Receiving The Soccer Ball? Not Many, If Any!

What do Christiano, Messi, Kaka and company all have in common?

They have the ability to receive the ball with the greatest of ease and like a great chess player, the ability to think five steps ahead of the game leaving everyone behind in their dust.

Many players will concentrate on passing and shooting but how many players practice receiving the ball?

Is receiving the ball important?

Believe it or not, this is what separates the great players from the average.

Why?The modern game of soccer today is played at a frantic pace.

Super conditioned athlete’s battle over the smallest of inches.

Games are won and lost in a split second.

The days of old when you could have a cup of tea while receiving the ball are gone. Spend more than a couple of seconds trying to control the ball and the chances of you being dispossessed increase exponentially.

Spending more time on the ball without clear possession could result in a meeting with your opponent’s studs or cleats. Remember you only have a couple of seconds to control the ball. Count it, 1 cat and dog, 2 cat and dog, would you have control of the ball?

Lets take this a step further shall we?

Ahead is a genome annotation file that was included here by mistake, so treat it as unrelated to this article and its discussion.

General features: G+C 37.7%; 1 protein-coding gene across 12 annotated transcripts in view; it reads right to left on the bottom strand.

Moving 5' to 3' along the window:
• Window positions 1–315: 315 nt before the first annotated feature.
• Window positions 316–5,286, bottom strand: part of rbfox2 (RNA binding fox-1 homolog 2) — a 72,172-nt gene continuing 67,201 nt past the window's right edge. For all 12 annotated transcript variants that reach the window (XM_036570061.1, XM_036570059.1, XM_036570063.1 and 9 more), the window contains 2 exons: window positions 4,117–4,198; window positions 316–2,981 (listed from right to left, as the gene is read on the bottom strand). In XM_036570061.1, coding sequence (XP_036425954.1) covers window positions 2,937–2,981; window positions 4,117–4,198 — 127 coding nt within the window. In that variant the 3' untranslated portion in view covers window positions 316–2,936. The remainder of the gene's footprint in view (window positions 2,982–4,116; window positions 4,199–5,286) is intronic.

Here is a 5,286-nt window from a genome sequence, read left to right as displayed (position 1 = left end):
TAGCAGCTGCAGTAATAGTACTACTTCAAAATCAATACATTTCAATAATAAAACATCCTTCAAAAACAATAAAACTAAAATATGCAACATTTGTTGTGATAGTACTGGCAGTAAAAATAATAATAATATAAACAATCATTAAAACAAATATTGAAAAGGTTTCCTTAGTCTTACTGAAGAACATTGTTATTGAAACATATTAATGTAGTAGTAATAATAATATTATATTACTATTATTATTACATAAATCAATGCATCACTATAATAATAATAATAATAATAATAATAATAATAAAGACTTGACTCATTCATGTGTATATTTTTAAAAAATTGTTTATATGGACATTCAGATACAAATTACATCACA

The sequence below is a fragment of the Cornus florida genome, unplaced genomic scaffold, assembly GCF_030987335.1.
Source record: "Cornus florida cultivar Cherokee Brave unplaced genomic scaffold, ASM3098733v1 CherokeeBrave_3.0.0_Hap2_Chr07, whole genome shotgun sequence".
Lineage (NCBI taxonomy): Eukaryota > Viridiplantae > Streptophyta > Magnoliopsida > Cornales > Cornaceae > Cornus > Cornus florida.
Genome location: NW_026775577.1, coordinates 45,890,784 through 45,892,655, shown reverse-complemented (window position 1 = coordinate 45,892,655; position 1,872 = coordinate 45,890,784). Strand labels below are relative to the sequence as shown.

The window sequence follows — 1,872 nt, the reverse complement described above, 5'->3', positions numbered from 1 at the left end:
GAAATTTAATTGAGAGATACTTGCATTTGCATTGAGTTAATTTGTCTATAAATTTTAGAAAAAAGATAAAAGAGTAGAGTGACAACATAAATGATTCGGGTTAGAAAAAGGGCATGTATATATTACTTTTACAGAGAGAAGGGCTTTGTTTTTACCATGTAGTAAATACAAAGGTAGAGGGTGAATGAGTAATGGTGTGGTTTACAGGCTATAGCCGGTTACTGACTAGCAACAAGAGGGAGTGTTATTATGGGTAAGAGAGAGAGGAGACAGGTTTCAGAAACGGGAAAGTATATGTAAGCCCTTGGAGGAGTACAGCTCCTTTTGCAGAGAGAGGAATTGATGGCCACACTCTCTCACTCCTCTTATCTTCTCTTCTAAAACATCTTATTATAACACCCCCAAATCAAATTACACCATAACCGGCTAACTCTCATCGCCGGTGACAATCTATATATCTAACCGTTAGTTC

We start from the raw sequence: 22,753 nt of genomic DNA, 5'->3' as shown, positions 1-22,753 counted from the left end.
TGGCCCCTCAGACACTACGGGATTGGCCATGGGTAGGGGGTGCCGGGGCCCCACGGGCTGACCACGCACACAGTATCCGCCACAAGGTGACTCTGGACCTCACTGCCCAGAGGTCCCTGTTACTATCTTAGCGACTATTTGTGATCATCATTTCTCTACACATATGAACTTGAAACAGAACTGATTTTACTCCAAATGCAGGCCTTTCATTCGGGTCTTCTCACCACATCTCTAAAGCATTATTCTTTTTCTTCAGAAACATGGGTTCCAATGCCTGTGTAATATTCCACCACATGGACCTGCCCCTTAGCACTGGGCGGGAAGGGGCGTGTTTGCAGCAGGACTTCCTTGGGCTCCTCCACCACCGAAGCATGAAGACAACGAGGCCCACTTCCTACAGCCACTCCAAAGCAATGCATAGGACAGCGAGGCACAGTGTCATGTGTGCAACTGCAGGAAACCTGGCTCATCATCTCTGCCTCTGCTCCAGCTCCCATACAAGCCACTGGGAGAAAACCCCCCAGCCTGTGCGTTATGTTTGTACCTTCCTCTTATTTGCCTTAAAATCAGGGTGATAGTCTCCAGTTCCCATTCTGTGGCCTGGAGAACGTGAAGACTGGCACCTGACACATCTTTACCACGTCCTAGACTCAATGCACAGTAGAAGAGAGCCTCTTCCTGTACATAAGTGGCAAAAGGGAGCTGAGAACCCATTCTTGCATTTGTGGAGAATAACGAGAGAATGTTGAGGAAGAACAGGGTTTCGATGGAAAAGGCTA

Ronaldo and co can receive the ball and have it under control in a split second. Simultaneously they can calculate where their opponent is and where the pressures coming from.

They know where to go and which direction they must turn.

The free space is calculated down to the very last blade of grass.

Do they sprint or shield the ball?

Do they attack or simply build up the play?

The modern day soccer player can have all this information processed within a blink of an eye.

The modern player has the ability to receive the ball using his feet, thighs, chest and head. When receiving the ball you must try and maintain an open stance. Do you know why?

An open stance keeps you balanced and gives you the ability to use both sides of the body. So how do you remain balanced when receiving the ball?